“Cybernetic Guerrilla Warfare Revisited: From Klein Worms to Relational Circuits” In an interview by Felicity D. Scott and Mark Wasiuta for the Summer 2011 issue of GreyRoom, artist and writer Paul Ryan talks about the time he spent working with Marshall McLuhan, the early days of video art, and his work.
“At that moment  I thought of myself as a writer. I was holed up on the Lower East Side of Manhattan with my typewriter, trying to write, and I heard McLuhan on the raso saying, ‘of course, in this electronic age of computers, satellites, radio, and television, the writer is no longer somebody holed up in his garret pounding a typewriter!’ It stopped me cold. I had to find out what this guy was about.”
Ryan gives a fascinating account of video art in the 1960s, from the Howard Wise Gallery, to securing money from the New York State Council for the Arts for video art at a time when no such funding was readily available, and tells the story of meeting the heir to the IBM fortune who admired McLuhan and wanted to give him two Sony Portapaks that both ended in Ryan’s hands to “experiment” with.
Ryan wrote extensively about video art, cybernetics, and technology; his work was then featured in some seminal exhibitions, such as “TV as a Creative Medium” at the Howard Wise Gallery (1969) and “Primitivism in Twentieth Century Art” at MoMA (1984). (Here's a 1969 letter by Ryan to Howard Wise.)
“I would avoid the term visual to describe video. You can see a bottle of perfume, but sight is not the sense it really affects. You can see video images but their effect is primarily kinesthetic or proprioceptive when you see yourself. Video is about perceiving events with the nervous system, not visualizing in a pictorial way.”
16 x 16 Candles, screenshot, (2006)
Transformer Fire (2008) originated online and was then translated to the gallery space for a show at artMovingProjects in Brooklyn. It generated a lot of interest in a past Rhizome blog post. Can you discuss this process of transforming a net art piece into the gallery space?
The Transformer Fire videos were originally posted on a group blog called Spirit Surfers, and the format of the blog limits the size, presentation, and bandwidth. So when I was preparing the video for the show, I optimized it for the screen that Aron would be using, rendering the videos in higher quality and in portrait orientation for a sideways monitor to better fit the vertically oriented stack of 5 videos, and I matched the resolution of the video to the monitor so I could control exactly how things were scaled. The presentation was a bit cleaner and clearer than on the blog.
Your interest in making music led you to design an iPhone music sampler app, and then an app that is an artwork and a musical instrument. Do you follow the development of art apps? Do you think it could become a new distribution channel for art?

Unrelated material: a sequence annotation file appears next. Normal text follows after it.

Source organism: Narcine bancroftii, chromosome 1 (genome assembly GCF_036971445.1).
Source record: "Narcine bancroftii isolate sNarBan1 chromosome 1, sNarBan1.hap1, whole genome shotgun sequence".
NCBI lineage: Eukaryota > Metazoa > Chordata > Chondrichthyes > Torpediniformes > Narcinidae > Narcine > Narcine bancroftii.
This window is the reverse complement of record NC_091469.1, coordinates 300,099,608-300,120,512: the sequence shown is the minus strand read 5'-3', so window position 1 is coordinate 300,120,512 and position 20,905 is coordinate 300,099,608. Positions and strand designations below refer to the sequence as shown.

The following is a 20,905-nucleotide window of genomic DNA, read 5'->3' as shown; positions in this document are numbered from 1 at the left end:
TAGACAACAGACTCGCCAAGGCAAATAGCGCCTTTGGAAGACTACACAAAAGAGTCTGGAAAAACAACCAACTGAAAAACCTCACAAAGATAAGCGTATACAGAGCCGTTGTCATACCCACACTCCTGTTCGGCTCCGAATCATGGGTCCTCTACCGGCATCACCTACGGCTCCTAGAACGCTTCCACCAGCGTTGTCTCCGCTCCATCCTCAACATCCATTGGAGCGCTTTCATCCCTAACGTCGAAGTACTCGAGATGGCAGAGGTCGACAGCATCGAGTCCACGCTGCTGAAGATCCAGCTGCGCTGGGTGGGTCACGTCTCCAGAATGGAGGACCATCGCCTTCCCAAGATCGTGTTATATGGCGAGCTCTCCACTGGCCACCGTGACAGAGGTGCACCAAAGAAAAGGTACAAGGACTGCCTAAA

I've looked at some art apps, but personally I think games are the best art in the App Store. I think Cookie Dozer Thanksgiving is more visually and mechanically interesting than any art app I've seen. Maybe I'm missing the best art apps because I don't know how to find them. I think that I would be more inclined to say that apps could become a new medium for art rather than a channel. I can't think of a lot of existing art that could be distributed and viewed properly with an iPhone ...
The sixth edition of the New York Art Book Fair is approaching, taking place at MoMA PS1 between September 30 and October 2. At a time when the idea of publishing and the production of print media are constantly discussed, the New York Art Book Fair allows us a yearly survey of efforts in the field of art publishing, as well as the ability to reevaluate and reconsider publishing houses and projects that interest us on a regular basis, and a variety of events, from book signings to lectures and screenings.
The Fair features more than two hundred exhibitors: publishers, magazines, independent artists, art institutions, and distributors. In order to facilitate wandering through this expansive event, we rounded up a selection of publishing initiatives, highlighting those that survey new media art, have a strong online presence, or use technology in interesting ways.
Piracy Project / AND Publishing. Based in London, the Piracy Project is a publishing and exhibition project that organizes workshops, lectures, and open calls for pirated book projects, all directed at creating a platform from which to think about ideas of copying, re-editing, paraphrasing, and so forth.
Badlands Unlimited. Founded by artist Paul Chan, Badlands Unlimited publishes both e-books and physical artists' books. The e-books are interactive and unlike many other art e-books, take full advantage of what the technology offers by including text, images, and films. See Sarah Hromack's interview with Paul Chan here.
Half Letter Press. Initiated by Chicago-based collective Temporary Services, Half Letter Press has an online reading room with some of the best links on the internet, and they publish and distribute books on art and theory.
Eikon is a bilingual German-English journal published in Vienna that focuses on photography and new media art.
Fillip, published in Vancouver, cover critical writing and thinking about ...